"Showing the Way,"
by Brower Hatcher (2009)


I am next to the St. Johns River,
Jacksonville, Florida.

I love lizards. Look
at his long tail! Wow.

We're on the ramp we saw
earlier from the Acosta Bridge.

Bob heading down some ramps.

[A break from the walk narrative: In yesterday's blog, I mentioned the yacht we saw from afar and said I'd tell you more about it today. It is called Kismet, a 312-foot long superyacht. The fittings were specified to be "better than a five-star hotel." It features a deck of black marble, a large bath made of solid onyx, a swimming pool, barbecue area, movie theater, sauna, helipad, elevator, and gymnasium. According to Yacht Harbour, Kismet is worth an estimated $200 million. It rents for $1.2 million per week, excluding food, fuel, and dockage fees. In mid-2018, the yacht was rented by Beyonce and Jay-Z for a vacation to Italy!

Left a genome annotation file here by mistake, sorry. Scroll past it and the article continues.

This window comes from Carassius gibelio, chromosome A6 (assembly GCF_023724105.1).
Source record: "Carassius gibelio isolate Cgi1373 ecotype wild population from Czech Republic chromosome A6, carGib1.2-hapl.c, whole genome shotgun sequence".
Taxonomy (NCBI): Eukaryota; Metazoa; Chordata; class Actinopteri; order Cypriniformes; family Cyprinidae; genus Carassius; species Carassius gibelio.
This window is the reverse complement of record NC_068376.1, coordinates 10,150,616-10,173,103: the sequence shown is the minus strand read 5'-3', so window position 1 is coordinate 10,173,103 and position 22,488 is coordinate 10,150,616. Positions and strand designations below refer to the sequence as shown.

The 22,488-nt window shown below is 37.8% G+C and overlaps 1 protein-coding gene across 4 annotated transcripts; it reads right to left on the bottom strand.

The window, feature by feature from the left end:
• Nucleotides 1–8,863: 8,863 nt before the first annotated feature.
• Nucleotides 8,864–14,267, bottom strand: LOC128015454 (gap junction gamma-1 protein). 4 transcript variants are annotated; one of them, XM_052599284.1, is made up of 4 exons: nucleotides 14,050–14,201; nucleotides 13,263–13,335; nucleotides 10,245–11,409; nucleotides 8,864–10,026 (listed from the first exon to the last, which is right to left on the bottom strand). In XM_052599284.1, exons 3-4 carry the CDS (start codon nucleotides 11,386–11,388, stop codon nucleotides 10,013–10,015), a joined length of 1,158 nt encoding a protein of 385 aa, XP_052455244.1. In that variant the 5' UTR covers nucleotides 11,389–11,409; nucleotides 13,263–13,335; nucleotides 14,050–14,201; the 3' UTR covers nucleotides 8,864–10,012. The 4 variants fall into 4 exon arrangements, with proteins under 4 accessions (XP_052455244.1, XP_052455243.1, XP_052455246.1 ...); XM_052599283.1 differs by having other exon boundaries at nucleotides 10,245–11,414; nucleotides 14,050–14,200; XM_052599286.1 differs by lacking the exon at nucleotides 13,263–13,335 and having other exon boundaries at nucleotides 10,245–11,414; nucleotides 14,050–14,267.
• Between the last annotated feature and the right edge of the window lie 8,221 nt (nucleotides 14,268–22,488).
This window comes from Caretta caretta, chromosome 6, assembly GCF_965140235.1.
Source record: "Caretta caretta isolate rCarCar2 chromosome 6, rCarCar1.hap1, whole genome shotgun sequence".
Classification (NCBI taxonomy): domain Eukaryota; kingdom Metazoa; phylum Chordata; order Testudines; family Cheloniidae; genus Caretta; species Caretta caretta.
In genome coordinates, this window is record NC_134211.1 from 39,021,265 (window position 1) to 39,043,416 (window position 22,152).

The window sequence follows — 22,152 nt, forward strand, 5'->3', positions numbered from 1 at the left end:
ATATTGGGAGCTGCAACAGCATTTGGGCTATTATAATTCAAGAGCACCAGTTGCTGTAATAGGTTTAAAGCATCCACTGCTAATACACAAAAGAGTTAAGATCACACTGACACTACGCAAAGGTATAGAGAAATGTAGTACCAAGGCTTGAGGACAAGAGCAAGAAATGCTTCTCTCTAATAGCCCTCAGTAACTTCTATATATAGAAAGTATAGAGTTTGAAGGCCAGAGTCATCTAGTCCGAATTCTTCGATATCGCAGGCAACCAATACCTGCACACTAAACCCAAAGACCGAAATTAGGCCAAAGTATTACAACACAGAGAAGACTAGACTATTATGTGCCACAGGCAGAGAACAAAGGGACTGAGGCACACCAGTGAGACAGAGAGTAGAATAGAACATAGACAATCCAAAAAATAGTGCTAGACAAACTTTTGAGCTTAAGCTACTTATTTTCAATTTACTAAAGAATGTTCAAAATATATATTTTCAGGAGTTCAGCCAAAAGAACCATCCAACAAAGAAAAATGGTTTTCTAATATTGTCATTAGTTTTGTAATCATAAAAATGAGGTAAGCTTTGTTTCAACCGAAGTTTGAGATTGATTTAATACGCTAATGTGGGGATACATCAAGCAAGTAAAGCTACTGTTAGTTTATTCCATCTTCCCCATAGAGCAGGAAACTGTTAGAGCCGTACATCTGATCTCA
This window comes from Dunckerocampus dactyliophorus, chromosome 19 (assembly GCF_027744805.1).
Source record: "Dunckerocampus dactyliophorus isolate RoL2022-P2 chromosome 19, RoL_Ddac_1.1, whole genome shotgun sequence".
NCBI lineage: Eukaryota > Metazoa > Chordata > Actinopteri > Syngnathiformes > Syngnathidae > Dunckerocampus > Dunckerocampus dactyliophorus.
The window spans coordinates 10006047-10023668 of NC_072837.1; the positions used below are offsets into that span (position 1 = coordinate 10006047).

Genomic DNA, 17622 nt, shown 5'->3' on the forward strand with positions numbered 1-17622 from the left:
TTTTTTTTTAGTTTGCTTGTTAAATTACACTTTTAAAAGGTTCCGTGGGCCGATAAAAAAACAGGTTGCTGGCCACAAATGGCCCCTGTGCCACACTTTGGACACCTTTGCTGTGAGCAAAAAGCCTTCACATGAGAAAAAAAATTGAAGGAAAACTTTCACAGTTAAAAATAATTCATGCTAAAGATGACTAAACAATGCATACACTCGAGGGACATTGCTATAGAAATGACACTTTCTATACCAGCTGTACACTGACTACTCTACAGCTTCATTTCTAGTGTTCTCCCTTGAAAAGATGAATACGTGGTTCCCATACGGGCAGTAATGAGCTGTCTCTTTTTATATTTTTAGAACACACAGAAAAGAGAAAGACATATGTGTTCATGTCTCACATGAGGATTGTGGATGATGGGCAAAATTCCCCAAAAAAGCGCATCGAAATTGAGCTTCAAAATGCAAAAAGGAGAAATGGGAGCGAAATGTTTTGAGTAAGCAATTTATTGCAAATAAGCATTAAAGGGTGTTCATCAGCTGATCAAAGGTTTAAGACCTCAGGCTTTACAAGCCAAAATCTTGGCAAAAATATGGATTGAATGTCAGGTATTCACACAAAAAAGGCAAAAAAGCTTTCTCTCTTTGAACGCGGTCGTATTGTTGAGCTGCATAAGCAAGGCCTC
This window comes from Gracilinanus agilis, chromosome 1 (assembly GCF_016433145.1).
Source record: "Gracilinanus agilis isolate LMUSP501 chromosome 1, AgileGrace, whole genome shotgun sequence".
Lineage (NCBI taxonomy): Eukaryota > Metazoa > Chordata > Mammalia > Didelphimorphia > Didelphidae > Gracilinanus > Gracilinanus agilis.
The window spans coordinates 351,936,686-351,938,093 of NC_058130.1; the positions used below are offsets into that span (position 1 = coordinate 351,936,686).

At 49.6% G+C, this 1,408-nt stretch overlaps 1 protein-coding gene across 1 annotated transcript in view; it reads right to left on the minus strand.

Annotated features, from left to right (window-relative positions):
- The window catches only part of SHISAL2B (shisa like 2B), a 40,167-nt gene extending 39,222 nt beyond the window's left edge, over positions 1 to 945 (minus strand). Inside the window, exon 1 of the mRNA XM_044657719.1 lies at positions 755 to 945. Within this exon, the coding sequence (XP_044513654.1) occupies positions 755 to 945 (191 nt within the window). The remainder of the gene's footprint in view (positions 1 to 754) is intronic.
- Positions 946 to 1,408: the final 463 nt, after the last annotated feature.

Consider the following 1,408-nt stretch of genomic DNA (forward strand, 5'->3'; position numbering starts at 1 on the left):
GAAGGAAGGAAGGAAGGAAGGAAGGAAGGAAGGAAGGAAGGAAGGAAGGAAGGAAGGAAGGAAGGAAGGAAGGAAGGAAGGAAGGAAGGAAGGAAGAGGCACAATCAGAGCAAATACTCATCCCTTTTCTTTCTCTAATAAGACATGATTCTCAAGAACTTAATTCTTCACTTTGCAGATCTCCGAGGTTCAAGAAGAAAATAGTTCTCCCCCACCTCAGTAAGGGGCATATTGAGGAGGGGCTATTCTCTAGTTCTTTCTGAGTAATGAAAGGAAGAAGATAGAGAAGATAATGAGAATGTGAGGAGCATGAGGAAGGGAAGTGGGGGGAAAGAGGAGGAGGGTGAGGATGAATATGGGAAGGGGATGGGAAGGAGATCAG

The Kismet is owned by Pakistani-American billionaire Shahid Khan. He owns Flex-N-Gate (an American automotive company), the Jacksonville Jaguars of the National Football League, London soccer club Fulham of the Premier League, and co-owner of All Elite Wrestling.]

The Kismet stern.

Kismet stern.
Kismet bow.

We got to watch the railroad
bridge lower into place.

SO, we turned left past a performing arts center looking for the Hyatt Regency. We never did see the Hyatt Regency around here. We were lost!

We turned left past this performing
arts center (a second construction
fence was here).

"Our Dreams Live On
In Our Children."

We wandered around downtown looking for streets on our instructions and finally found one we could follow back down to a bridge (Main Street). It was when we got down by the Main Street Bridge that we figured we were getting closer to where we needed to be. We took a chance and continued along the St. Johns River and FINALLY saw the Hyatt Regency. We had turned WAY TOO SOON!

Storm drain cover.

Old blocks in the sidewalk.

Atlantic National Bank.

Bookish mural downtown.

Old Jacksonville.

Wells Fargo building.